A Bible Case of Conversion
Dennis C. Abernathy
I know of no subject of more importance than that of conversion. By conversion, I simply mean, the way an alien sinner (Rom. 3:23; 6:23) changes his relationship with Almighty God, whom he has sinned against (Isa. 59:1-2). What is involved in this? Is it the same for everyone, or does God have one way to save you and another way to save me? Must I do anything, or nothing at all?
Now let me say just here, that we care nothing at all for some human scheme or some modern day account of conversion (?) that someone has concocted. Preachers today tell of all kinds of modern day conversions. You can hear death-bed tales, hair-raising experiences, etc. But, dear friend, we must make our choice. We must choose between these modern cases of conversion or the cases we read of in the Book of books. The salvation of our soul is really what the Bible is all about. That is why Christ came to this lowly estate and suffered, bled, and died. In view of this fact it is no surprise to us that we have examples of how we may appropriate this great deed that was done in our behalf. In fact, we have a whole book of examples (of course, that being the book of Acts). To that book, chapter 8:26-39 we now invite your close attention.
In this reading we are introduced to a man who occupied a position of great authority and trust. Verse 27 tells us that this man was "a court official of Candace, queen of the Ethiopians, and was in charge of all her treasure." We find this man on his way home from Jerusalem where he had gone "for to worship." It is clear that he had a zeal for God, as indicated by his traveling this long distance to worship. It was important to him (which is more than can be said for a lot of Christians today if their actions are indicative of their allegiance).
In verse 26, we meet the preacher on this occasion. His name is Philip. These two are brought together and this Ethiopian man is reading the Scripture (the prophet Isaiah) out loud. Verse 30 tells us that Philip heard him reading. This is another thing that is commendable about this man. Now, it is no uncommon thing today for folks to read when they travel, but it is becoming uncommon to find very many reading the Word of God. Would it not be a good thing if all of us would "give attendance or attention to reading the Scripture" as the apostle Paul directed (1 Tim. 4:13)? But another very important thing we must understand is, for our reading to be profitable unto us, we must understand what we read. This man did not! Philip did not beat around the bush, but just came right out and asked him, "Do you understand what you are reading?" The Ethiopian did not become offended by that question, but answered, "Well, how could I, unless someone guides me" (verse 31). He then invited Philip to sit with him and guide him. Listen! The sincere person, looking for the truth will accept all the help he can get. This man wanted to know, what the Scripture said and he sought help at Philip's hand. Is it a disgraceful thing for you and me to seek guidance in a proper understanding of the Word of God?
This brings us to his question of who was spoken of in Isaiah 53. Philip then proceeded to tell him that it was talking about Jesus. He preached unto him Jesus. When you and I understand the Scripture, it will be because Jesus has been preached because He is the central theme of the Bible. That must have really been a sermon! We do not know how long he preached (I doubt, though, it being a sermonette). There is a lot involved in "preaching Jesus." His birth, family, teaching, death, burial, resurrection, His commission, ascension back to heaven, etc. One thing we know Philip preached (and evidently stressed upon this man's mind) was baptism. I know this is so because when they came to some water, the eunuch said, "Look! Water! What prevents me from being baptized?" Is this a fine attitude? Repentance is to be understood here. Philip answered his question and said, "If you believe with all your heart you may." This good man was quick to answer, "I believe that Jesus Christ is the Son of God" (,vs. 37-38). This is in harmony with what Paul said in Romans, "that if you confess with your mouth Jesus as Lord, and believe in your heart that God raised him from the dead, you shall be saved; for with the heart man believes, resulting in righteousness, and with the mouth he confesses, resulting in salvation" (Rom. 10:910). Is this not teaching that we should confess with our mouths what we believe in our hearts? I think so. To leave the confession out here (as many do) is to have a complete break in the narrative (a completely unanswered question).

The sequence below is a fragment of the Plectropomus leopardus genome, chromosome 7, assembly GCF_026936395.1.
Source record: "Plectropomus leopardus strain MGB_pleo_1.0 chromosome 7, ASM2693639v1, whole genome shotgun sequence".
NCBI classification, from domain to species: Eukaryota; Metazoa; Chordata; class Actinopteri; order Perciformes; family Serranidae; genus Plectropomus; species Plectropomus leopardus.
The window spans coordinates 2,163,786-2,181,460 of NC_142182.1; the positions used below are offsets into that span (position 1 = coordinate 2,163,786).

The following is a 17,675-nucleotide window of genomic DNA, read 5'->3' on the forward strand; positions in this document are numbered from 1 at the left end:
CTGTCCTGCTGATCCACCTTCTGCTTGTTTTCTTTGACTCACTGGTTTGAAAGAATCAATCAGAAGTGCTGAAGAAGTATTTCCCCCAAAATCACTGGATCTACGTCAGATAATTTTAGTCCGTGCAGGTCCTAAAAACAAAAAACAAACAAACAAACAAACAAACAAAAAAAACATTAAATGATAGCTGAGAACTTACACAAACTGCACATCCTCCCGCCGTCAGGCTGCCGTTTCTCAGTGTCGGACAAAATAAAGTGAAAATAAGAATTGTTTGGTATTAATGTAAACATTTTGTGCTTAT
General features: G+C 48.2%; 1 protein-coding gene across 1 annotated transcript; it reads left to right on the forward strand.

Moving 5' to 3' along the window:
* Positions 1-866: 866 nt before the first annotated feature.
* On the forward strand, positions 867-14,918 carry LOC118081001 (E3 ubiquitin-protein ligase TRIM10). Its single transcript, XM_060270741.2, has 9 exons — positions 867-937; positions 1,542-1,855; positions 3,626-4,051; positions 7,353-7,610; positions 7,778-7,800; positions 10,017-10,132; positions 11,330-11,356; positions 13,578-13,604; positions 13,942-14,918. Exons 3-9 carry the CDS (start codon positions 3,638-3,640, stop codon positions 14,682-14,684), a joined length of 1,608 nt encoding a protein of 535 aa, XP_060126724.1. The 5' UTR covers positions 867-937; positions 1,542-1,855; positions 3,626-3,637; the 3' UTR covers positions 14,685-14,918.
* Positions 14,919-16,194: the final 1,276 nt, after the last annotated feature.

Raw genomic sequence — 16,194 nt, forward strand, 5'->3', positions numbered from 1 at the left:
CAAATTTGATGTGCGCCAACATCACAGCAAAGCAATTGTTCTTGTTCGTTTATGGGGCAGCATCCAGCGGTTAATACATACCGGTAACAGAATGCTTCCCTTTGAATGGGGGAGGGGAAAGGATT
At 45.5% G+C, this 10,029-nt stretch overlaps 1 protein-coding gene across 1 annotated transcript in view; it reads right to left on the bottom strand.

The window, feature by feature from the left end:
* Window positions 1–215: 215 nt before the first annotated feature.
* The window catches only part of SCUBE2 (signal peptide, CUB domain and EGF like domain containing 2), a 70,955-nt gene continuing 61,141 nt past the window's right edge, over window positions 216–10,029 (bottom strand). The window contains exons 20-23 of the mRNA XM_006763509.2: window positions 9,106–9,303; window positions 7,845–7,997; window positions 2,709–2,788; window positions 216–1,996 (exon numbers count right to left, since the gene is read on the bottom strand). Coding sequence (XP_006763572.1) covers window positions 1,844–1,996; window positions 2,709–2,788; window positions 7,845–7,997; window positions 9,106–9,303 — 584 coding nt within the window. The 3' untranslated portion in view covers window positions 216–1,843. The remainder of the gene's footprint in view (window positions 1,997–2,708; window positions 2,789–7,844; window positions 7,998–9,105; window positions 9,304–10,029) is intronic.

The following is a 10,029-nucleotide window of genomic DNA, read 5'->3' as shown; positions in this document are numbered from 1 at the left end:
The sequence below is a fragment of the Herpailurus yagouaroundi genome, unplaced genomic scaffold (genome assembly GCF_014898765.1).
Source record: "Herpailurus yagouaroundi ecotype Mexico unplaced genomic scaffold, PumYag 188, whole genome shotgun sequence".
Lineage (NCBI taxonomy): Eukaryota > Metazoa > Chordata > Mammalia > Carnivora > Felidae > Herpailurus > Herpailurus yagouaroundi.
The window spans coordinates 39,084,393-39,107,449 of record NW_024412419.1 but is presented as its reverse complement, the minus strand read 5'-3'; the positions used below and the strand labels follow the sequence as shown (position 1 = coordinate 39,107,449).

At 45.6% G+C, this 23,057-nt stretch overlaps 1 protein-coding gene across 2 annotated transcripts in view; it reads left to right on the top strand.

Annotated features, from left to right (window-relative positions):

Next the record says they stopped the chariot and Philip baptized (immersed) him. Note that they both went down into the water (Philip baptized him) and then they came out of the water. No sprinkling or pouring a little water on his head is mentioned here, is there? After the Ethiopian was baptized, he went on his way home rejoicing. Was this man rejoicing before he was baptized? No! Why the rejoicing now? Because his sins were forgiven! Can you think of anything more to rejoice about than "remission of sins" (Acts 2:38), "washing away of our sins" (Acts 22:16), or "being saved" (Mk. 16:16; 1 Pet. 3:21)? No man ever rejoiced over sins forgiven before baptism under the great commission because until a man is baptized he is still in his sins!
Do you understand this simple case of Bible conversion? You must have the attitude of this Ethiopian man. You must "gladly receive the word" (Acts 2:41) and render obedience to "that form of doctrine" which has been delivered unto you (Rom. 6:17). Remember, if we do what this man did, we will receive what he received. If you have done something other than this you need to change it.
Truth Magazine XXII: 14, p. 226